Results – We were able to reproduce the carbon loading of naturally exposed alveolar macrophages by in vitro exposure of monocyte derived macrophages. Fine carbon black induced IL-8 release from monocyte derived and alveolar macrophages (p<0.05), with similar magnitude responses (log10 increases of 0.93 [SEM 0.2] vs 0.74 [SEM 0.19] respectively). Phagocytosis of pneumococci and mycobacteria was impaired with higher particulate loading. High particulate loading corresponded with a lower oxidative burst capacity (p=0.0015). There was no overall effect on killing of M. tuberculosis.

Conclusion Alveolar macrophage function is altered by particulate loading. Our macrophage model is comparable morphologically to the in vivo uptake of particulates. Wood smoke exposed cells demonstrate reduced phagocytosis but unaffected mycobacterial killing, suggesting defects related to chronic wood smoke inhalation limited to specific innate immune functions.

Impacts of household energy programs on fuel consumption in Benin, Uganda, and India. Energy for Sustainable Development, Available online 16 September 2014, In Press, Corrected Proof — Note to users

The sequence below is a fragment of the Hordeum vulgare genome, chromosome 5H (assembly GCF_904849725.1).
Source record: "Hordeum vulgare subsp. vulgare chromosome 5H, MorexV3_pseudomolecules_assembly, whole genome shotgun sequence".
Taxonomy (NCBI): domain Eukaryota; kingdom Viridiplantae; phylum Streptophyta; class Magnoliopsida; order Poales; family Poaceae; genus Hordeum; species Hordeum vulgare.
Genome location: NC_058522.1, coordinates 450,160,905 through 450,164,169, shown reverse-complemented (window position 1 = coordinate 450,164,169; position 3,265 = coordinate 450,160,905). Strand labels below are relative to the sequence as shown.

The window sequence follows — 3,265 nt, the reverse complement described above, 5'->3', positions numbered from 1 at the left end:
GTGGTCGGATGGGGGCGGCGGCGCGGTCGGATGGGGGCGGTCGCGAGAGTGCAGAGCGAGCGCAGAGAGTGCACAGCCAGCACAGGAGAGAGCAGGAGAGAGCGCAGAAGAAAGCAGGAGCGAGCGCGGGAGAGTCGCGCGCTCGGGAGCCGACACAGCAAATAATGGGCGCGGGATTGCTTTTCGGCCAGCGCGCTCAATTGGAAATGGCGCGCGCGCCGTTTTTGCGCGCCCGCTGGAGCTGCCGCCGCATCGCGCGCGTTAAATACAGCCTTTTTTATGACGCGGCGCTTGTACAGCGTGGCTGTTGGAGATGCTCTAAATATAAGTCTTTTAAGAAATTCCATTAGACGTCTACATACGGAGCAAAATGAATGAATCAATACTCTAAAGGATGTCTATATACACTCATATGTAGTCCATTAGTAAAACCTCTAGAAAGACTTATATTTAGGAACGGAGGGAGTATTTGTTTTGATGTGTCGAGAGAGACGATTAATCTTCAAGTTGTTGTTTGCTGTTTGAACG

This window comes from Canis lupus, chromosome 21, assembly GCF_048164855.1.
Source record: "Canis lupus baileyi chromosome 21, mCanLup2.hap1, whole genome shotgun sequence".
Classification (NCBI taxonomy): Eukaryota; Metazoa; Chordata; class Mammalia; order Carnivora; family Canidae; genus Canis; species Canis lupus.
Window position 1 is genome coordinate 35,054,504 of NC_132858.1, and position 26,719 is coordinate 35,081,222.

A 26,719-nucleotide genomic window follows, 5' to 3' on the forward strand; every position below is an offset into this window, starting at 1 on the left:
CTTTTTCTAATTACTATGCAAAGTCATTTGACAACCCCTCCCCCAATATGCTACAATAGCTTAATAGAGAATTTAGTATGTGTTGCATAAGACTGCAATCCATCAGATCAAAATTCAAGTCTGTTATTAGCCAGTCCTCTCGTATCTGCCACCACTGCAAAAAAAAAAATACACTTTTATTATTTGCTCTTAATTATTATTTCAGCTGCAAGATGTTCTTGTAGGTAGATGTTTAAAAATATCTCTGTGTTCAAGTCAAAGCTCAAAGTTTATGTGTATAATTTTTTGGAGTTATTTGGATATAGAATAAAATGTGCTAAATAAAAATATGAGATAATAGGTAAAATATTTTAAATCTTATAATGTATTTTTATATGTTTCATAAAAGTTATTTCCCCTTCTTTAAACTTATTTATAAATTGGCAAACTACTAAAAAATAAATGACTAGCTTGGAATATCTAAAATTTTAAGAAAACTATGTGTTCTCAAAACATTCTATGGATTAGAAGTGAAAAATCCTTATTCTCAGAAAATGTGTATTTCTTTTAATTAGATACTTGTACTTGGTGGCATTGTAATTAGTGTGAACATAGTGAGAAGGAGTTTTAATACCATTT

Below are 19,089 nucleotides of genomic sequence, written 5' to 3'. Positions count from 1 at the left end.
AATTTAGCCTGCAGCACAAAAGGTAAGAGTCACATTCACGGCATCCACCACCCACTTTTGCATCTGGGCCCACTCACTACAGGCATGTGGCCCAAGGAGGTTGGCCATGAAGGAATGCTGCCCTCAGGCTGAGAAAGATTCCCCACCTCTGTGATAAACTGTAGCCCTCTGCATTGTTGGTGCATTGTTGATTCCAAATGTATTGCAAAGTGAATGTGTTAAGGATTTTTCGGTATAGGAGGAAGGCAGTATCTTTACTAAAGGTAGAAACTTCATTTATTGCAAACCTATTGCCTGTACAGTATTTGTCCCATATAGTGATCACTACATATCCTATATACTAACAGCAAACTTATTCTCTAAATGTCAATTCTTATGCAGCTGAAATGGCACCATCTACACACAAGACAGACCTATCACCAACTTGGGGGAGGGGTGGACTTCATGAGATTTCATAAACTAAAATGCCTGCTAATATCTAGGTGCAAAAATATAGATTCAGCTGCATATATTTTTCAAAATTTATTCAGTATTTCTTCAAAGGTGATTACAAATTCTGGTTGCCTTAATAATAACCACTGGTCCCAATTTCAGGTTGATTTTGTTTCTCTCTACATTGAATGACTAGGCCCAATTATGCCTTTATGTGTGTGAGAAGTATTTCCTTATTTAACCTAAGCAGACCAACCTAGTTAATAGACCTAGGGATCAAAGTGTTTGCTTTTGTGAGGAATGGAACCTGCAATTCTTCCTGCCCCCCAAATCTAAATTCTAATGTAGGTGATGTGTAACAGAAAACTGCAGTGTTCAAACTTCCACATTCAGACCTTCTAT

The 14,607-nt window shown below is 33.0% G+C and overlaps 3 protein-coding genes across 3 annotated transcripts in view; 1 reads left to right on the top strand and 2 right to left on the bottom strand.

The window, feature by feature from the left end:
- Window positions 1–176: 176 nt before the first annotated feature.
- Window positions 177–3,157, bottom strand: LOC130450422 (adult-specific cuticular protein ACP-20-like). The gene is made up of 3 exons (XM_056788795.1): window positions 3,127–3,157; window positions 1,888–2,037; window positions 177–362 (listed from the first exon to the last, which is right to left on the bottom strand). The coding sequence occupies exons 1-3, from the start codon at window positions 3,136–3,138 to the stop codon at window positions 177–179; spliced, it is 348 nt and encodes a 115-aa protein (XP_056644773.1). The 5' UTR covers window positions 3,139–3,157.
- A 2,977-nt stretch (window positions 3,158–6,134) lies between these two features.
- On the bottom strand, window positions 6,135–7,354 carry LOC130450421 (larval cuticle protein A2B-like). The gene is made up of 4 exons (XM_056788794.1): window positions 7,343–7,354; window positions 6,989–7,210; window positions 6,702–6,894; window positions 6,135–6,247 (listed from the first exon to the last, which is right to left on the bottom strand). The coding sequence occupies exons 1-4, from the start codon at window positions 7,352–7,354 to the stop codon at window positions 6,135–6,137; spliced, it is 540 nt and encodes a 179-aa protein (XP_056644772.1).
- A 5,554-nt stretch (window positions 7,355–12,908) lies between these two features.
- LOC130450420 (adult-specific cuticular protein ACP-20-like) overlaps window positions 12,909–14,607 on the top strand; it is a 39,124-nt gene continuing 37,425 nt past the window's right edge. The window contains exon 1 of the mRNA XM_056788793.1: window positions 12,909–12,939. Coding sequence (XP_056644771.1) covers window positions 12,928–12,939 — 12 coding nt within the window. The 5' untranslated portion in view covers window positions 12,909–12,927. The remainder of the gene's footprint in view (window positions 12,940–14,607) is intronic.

Charity Garland-a, Kirstie Jagoe-a, Emmy Wasirwa-b, Raphael Nguyen-c, Christa Roth-d, Ashwin Patel-e, Nisha Shah-f, Elisa Derby-g, John Mitchell-h, David Pennise-a, Michael A. Johnson-a,

a Berkeley Air Monitoring Group, 2124 Kittredge St #57, Berkeley, CA 94704, USA
b Wana Energy Solutions, Uganda
c Gesellschaft für Internationale Zusammenarbeit (GIZ), FABEN Project, Benin
d Food and Fuel Consultants, Germany
e Alpha Renewable Energy, Pvt. Ltd., India
f Self Employed Women’s Association, India
g Winrock International, USA
h United States Environmental Protection Agency, USA

This paper presents results of three United States Environmental Protection Agency (U.S. EPA) sponsored field studies which assessed the fuel consumption impacts of household energy programs in Benin, Uganda, and Gujarat, India. These studies expand on a previous round of U.S. EPA supported efforts to build field testing capacity and collect stove performance data in Peru, Nepal, and Maharashtra, India. Daily fuel consumption estimates of traditional and intervention technologies were made using the Kitchen Performance Test (KPT) protocol to determine the potential fuel savings associated with the respective programs.

The programs in Benin and Gujarat, India resulted in significant fuel savings of approximately 29% and 61%, respectively. In Uganda, the homes using liquefied petroleum gas (LPG) consumed approximately 31% less charcoal than those not using LPG, although the total energy consumption per household was similar between the baseline and LPG user groups.

Published on Sep 16, 2014 – Watch to see how a simple solution can improve life for the nearly 3 billion people who rely on wood- or coal-powered open cookstoves, and reduce carbon pollution along the way.